Much of our way of life is built on a faulty model of human nature. Both Darwin and Adam Smith would disavow the use of their names to describe people as entirely motivated by self-interest. Both wrote a lot about morality and about how our evident “moral sense” evolved. In Chapter 3 of The Descent of Man, Darwin declared our “moral sense or conscience is by far the most important” difference between us and other species.

No scientifically accurate view of humans can ignore our social and moral natures. Intriguingly, Darwin referenced Adam Smith on sympathy and called any human lacking in social/moral inclinations an “unnatural monster.” Drawing upon an updated concept of society as an organism (see here), we can fruitfully think of what Smith called the moral sentiments as a key part of the regulatory system of cooperative groups.

Darwin knew humans can’t survive or thrive individually. Indeed the relation between people and groups is akin to that between genes and bodies. Richard Dawkins in The Selfish Gene famously defined genes and bodies as replicators and vehicles, and that concept can be extended to our survival-enabling groups (tribes/communities/cities/nations etc) that are our “extended vehicles.”

It’s clear and uncontroversial that genes generating behaviors that harm their bodies/vehicles don’t fare well. Likewise for people whose habits hurt the welfare of their groups (or extended survival-vehicles). The twist that, unlike genes, people can move to a new group/vehicle only adds to the importance of preventing or suppressing “parasitic” group-harming behaviors.

That’s precisely what a well-configured moral psychology does. It prevents or suppresses self-serving group-damaging traits. And as the authors’ of the Federalist Papers knew “social physiologies,” or UNIONS, that don’t limit that specific sort of self-interest aren’t fit to survive for long (they’ll be exploited and abandoned).

This logic, regularly rediscovered by evolution, sets hard limits on the idea that it’s natural and rational for humans to be self-interested. Any “self-interest rightly understood” (to use Tocqueville’s phrase) must maintain nested viable vehicles (from the local community right on up to the globe).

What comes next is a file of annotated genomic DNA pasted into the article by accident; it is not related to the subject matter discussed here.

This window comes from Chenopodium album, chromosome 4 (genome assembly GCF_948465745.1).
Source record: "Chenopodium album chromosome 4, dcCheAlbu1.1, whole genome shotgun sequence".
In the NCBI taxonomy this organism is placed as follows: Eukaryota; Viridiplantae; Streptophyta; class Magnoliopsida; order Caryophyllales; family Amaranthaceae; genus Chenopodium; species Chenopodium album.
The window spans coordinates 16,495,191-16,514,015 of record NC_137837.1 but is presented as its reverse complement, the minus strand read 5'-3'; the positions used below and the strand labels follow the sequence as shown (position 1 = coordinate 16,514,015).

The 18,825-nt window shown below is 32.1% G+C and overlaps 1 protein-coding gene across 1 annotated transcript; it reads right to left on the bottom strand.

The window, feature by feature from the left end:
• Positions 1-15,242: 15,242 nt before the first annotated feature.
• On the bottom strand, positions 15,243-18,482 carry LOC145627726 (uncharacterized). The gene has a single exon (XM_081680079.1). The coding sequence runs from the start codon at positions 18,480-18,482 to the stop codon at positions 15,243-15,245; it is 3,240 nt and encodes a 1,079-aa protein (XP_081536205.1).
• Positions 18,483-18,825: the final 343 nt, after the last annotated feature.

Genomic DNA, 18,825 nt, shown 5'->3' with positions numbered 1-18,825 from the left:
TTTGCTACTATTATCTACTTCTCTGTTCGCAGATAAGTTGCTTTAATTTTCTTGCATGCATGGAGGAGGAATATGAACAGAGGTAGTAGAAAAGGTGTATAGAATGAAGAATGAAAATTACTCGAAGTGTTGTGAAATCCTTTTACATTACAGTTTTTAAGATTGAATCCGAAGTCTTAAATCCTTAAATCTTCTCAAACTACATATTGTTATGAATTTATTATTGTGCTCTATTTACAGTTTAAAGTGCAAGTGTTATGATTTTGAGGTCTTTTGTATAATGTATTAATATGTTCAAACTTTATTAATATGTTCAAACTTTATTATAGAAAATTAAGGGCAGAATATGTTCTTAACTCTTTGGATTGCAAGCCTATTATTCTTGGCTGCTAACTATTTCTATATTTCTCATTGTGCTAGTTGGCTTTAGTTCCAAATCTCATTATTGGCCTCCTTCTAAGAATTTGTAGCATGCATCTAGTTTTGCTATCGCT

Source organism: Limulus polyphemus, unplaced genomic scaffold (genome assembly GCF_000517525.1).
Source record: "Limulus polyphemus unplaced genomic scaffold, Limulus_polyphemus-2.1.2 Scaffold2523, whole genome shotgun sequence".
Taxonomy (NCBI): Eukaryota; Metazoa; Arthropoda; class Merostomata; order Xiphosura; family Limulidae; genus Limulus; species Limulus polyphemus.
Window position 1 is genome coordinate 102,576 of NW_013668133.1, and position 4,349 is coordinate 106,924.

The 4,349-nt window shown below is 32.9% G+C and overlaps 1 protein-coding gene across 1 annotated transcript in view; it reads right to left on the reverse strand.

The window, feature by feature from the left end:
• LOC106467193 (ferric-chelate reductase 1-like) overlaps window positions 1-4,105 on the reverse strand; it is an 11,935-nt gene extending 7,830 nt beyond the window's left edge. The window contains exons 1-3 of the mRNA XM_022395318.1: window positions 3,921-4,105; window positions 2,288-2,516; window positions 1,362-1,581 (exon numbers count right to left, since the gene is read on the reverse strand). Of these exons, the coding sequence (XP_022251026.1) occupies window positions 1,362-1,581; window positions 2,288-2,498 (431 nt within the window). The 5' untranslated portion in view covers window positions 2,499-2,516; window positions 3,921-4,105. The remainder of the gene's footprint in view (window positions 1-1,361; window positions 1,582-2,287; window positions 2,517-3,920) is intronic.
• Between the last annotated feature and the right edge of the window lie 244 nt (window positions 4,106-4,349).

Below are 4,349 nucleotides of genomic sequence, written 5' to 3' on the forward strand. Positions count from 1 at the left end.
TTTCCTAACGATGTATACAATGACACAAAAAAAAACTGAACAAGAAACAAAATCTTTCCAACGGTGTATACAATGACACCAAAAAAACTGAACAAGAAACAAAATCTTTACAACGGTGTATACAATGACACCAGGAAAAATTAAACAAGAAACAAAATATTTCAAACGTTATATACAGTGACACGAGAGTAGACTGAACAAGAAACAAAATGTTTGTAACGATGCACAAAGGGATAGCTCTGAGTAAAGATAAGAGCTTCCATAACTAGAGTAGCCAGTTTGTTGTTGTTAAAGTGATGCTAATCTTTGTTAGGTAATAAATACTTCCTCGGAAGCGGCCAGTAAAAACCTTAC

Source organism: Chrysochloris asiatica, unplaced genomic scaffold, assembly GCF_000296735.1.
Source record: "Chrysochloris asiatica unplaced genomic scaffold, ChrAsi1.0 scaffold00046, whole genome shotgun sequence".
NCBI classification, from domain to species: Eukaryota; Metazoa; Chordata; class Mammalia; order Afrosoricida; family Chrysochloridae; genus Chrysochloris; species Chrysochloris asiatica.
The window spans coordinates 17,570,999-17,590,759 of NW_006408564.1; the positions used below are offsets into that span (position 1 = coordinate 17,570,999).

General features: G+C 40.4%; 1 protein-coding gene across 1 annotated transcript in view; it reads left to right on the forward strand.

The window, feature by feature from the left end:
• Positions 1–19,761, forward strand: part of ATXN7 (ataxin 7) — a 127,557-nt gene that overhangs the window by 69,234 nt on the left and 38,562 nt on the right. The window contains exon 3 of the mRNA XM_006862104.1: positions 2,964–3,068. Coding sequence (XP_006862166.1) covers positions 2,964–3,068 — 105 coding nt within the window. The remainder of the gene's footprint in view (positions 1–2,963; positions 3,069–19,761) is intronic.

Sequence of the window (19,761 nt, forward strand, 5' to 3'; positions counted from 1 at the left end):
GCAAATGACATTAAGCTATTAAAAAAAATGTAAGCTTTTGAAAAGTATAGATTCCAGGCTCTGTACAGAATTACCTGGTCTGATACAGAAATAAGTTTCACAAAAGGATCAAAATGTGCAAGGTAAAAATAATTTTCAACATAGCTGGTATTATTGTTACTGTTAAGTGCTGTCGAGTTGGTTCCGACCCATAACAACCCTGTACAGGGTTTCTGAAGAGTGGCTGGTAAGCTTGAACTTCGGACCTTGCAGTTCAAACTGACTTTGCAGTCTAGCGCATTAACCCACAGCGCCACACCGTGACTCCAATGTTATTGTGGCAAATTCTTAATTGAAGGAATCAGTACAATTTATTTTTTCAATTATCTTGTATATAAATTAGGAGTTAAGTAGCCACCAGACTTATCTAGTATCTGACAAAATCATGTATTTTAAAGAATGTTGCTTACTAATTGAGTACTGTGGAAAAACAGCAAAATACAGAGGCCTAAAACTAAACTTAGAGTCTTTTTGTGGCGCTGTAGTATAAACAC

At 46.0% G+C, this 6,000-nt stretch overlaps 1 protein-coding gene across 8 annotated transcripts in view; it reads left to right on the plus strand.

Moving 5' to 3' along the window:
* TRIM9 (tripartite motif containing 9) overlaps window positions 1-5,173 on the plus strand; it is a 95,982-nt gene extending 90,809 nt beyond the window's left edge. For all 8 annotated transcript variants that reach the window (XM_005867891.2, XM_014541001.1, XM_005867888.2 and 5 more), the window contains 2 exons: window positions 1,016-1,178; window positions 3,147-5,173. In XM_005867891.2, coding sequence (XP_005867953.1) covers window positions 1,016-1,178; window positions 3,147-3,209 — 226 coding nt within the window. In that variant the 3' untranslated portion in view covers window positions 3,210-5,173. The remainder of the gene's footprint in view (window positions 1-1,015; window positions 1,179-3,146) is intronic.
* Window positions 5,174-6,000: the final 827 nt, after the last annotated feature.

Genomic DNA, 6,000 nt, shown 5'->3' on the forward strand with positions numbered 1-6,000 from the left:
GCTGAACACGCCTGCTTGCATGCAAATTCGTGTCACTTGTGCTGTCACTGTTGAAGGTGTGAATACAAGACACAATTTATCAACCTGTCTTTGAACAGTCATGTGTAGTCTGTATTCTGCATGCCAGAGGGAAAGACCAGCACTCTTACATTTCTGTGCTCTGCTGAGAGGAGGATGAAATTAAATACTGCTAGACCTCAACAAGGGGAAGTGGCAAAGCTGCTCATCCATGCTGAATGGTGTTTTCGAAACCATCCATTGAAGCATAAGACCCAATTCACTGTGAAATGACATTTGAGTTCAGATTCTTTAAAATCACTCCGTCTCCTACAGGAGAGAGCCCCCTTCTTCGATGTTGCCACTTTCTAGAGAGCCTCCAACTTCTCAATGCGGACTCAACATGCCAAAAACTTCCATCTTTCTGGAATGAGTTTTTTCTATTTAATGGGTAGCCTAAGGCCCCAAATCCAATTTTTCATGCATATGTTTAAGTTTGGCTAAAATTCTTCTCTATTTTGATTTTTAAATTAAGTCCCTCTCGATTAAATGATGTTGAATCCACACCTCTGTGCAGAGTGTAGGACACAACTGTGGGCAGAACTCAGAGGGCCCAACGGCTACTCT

As Darwin put it, the “moral sense is identical with social instincts” and it would be absurd to speak of these as developed from selfishness. Evolution has shaped individual organisms as “vehicles” of selection, so that most gene “selfishness” takes the form of cooperation (within bodies/vehicles). We’ll explain in another essay more about the confusion over evolution being all about “selfishness” vs cooperation.  

Sadly Darwin was too optimistic in declaring there was no cause to “fear that social instincts will become weaker.” Worse yet, his own name is now used to describe precisely that weakening. Mislabeled “Darwinian” forms of unregulated individualism threaten our way of life (and our planetary vehicle).

Read the full series “Darwinizing the Federalist Papers” below:

  1. Preamble
  2. On the Origin of Socialist Darwinism
  3. More Perfect UNIONS Must Regulate Their Parts
  4. The Human Social Organism and a Parliament of Genes
  5. Morality Regulates Our Social Physiology
  6. The Darwinian ‘Struggle for Existence’ is Really About Balance

Image: “Smith and Darwin” by Julia Suits

Published On: August 1, 2019

Publius

Publius

In the spirit of the Federalist Papers, Publius is a collective pseudonym for the group of people organizing this collection of essays.

One Comment

  • Steve Davis says:

    “Richard Dawkins in The Selfish Gene famously defined genes and bodies as replicators and vehicles, and that concept can be extended to our survival-enabling groups (tribes/communities/cities/nations etc) that are our extended vehicles.”

    Genes are not replicators; they are replicated.
    Bodies are not vehicles for genes, and to assume so, is to infer that genes are living entities. They are not, and although it is never stated by gene-centrics that genes are alive, it is implied constantly.

    “It’s clear and uncontroversial that genes generating behaviors that …”
    Genes do not generate behaviours, they contribute to behaviours. Physical traits are products of organisms in which genes have a role; behaviours are even further removed from the influence of genes as behaviours can be learned and altered.

    I’m constantly amazed that writers with a realistic view of the role played in evolution by groups, feel obliged to incorporate bizarre concepts from gene-centrism, an ideology that was derived from the cult of individualism that has been a persistent thread in British thought since the Norman Conquest, and which is opposed to everything this series of articles is trying to achieve.

    Apart from those minor criticisms; NICE WORK! I’m enjoying the series.

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